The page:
2014-04-18 / Front Page

Hundred-seat restaurant plan nixed

By Duke Harrington
Contributing Writer

CAPE ELIZABETH – The Cape Elizabeth Planning Board has, in the parlance of the restaurant industry, “86ed” a request by The Good Table restaurant to increase its seating capacity from 75 to 100 diners.

The owners of the Good Table, Lisa and Anthony Kostopulos, asked for the increase nine months ago, saying in a letter to the town council, “Since oftentimes between guests in seats and guests waiting on the porch for a table we have 100 people here already.

“We don’t feel this will impact the town and its desire to remain quaint,” wrote the Kostopuloses.

The council addressed the issue briefly at its Aug. 12 meeting, voting unanimously to refer it to the planning board for a recommendation, given that the change would require an amendment to the town’s zoning ordinance.

However, planning board members said Tuesday that the request only came about after it was discovered last summer that the Good Table was violating zoning rules in the town’s “Business A” district, which limits restaurants to 80 seats.

While four of the seven planning board members supported an increase to 100 seats during debate at an April 1 workshop, the mood shifted when Vice Chairman Liza Quinn reported on an April 10 visit to the popular restaurant, located at 527 Ocean House Road.

“I went to do a bit of research,” Quinn said. “I had dinner and I counted seats, discretely. I counted 104.

“There were not 104 people there,” Quinn said, “but I am sure as the day is long that if 104 people came in they would have sat all 104.”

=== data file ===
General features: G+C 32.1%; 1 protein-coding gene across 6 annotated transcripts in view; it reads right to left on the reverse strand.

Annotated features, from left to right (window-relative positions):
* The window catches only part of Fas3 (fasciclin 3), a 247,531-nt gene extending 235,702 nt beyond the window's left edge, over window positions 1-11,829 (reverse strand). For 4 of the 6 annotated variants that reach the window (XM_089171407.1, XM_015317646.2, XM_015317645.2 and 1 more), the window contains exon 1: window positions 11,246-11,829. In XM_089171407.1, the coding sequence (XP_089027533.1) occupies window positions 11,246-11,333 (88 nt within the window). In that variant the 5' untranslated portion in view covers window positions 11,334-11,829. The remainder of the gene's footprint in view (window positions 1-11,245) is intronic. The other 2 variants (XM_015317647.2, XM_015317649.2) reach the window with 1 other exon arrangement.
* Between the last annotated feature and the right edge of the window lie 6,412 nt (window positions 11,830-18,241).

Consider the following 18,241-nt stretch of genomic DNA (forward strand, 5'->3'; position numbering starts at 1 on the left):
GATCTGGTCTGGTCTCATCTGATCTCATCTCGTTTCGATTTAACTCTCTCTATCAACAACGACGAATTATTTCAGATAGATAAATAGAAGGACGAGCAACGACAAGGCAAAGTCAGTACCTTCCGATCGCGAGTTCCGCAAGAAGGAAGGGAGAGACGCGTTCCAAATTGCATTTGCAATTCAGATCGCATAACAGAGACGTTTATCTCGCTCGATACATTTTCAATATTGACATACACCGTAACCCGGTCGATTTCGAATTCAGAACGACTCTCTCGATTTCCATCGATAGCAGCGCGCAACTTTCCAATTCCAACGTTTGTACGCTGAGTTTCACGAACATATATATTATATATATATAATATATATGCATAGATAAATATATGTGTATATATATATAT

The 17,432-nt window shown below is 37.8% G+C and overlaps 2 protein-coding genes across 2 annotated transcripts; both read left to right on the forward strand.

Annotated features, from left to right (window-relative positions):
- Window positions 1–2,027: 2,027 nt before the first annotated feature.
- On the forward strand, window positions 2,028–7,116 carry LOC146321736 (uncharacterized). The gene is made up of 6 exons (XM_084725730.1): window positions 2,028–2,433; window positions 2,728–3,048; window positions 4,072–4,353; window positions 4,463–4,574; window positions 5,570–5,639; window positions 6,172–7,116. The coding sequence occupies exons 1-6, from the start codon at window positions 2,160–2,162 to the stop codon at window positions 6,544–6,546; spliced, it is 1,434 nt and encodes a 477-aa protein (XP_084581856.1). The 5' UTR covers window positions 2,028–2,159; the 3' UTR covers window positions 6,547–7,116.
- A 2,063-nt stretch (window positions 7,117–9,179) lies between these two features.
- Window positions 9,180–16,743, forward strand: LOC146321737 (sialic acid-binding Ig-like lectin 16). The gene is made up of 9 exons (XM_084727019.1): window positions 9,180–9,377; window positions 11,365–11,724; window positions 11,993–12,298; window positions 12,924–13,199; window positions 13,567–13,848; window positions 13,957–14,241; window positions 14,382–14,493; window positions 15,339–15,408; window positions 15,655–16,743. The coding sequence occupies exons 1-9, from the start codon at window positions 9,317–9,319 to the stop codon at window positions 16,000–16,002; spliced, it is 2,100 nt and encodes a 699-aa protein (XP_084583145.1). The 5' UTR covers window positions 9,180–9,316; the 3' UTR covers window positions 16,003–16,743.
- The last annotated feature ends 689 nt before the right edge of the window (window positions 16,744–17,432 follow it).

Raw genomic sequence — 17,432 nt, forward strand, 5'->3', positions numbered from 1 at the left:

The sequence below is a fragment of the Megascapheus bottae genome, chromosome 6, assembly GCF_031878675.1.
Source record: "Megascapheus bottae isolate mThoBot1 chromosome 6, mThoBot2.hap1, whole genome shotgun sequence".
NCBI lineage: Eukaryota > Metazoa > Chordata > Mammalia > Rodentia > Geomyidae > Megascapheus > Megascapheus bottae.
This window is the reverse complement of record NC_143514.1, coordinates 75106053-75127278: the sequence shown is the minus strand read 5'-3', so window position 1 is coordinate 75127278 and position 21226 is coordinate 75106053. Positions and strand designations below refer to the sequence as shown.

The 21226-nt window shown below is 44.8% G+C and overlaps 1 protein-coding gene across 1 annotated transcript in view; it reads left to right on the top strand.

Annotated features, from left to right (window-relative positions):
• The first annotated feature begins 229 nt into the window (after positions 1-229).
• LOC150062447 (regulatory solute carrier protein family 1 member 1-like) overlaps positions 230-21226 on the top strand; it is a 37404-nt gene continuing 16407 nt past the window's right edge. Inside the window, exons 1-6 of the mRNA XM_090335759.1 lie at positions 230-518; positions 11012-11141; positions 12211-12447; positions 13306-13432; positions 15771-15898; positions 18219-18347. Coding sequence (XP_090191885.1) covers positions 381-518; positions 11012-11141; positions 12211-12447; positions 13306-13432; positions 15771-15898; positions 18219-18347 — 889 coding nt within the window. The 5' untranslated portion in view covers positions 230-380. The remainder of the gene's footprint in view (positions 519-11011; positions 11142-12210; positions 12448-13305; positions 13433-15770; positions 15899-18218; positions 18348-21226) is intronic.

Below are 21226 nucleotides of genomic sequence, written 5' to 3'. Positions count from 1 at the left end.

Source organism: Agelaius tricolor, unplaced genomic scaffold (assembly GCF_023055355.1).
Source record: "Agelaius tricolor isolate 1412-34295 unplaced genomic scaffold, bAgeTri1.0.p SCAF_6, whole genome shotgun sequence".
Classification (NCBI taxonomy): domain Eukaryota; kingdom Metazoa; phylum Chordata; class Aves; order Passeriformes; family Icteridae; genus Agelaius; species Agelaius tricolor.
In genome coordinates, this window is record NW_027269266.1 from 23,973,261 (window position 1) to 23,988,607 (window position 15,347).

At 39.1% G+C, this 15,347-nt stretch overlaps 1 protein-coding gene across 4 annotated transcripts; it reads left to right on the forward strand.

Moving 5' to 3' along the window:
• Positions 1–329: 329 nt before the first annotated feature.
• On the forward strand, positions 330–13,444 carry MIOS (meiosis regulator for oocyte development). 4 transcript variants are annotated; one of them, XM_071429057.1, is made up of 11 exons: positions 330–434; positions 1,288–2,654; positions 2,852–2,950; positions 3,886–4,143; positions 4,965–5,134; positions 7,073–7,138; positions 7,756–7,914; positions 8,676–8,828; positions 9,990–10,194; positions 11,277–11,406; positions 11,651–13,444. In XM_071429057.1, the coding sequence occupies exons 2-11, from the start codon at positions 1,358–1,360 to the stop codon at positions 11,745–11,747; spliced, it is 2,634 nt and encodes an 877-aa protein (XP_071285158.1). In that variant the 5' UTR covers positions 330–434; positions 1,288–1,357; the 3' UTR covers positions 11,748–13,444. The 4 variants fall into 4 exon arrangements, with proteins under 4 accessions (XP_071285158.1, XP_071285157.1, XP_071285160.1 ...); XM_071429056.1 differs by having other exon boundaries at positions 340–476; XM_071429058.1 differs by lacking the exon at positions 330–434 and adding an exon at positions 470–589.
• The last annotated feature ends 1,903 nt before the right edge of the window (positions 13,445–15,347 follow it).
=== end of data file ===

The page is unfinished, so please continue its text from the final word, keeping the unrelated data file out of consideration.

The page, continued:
Quinn said she then called Cape Elizabeth’s code enforcement officer, Ben McDougal, and asked for a copy of the notice of violation issued to the restaurant, only to discover that no such notice was ever given.

“The code enforcement officer went in to serve a violation in July of last year, but he did not write it up,” Quinn said. “A discussion was held instead about how they might cure the violation, and they’ve gone to the council and asked for a change in the ordinance.”

“I do not think this is the right way to run a town,” Quinn added. “I just find it upsetting that we are even considering making this change when a notice of violation was not written up and the ordinance is being flouted.

“This feels like ‘spot zoning’ – changing the zoning ordinance to benefit one interested party,” she said.

Town Planner Maureen O’Meara said not all visits by McDougal result in a written notice of violation. Often, she said, a resident or business owner will simply correct the violation.

“Obviously, this situation appears to be a little bit different,” she said.

The most recent version of Cape Elizabeth’s comprehensive plan refers to the town as a “small seaside community” and, based on that, recommended an 80-seat maximum capacity for restaurants in the BA zone. That change was codified in July 2009.

Cape has two BA zones, encompassing 10 properties on Ocean House Road between Davis Point and Golden Ridge Lanes, and all or part of nine lots on Shore Road, near its intersection with Preble Street. The approved site plan for The Good Table, approved when the business, founded in 1986, was rebuilt after a 2001 fire, authorizes 75 seats.

According to planning board Chairman Victoria Volent, the Good Table’s ordinance change request was put on the back burner while the board dealt with another complicated issue, in which it was asked to set the “normal high water mark” along the Cape Elizabeth coastline.

“That was a decision that I made that we work on only one very large item at a time,” Volent said Tuesday.

Planning board member Carol Anne Johnson said the Good Table should have been allowed to continue seating more than 80 guests while its ordinance change request was stuck in administrative limbo, in much the same way that courts will allow an action to continue until legal proceedings are concluded. However, other members, including Elaine Falender, found fault with that notion.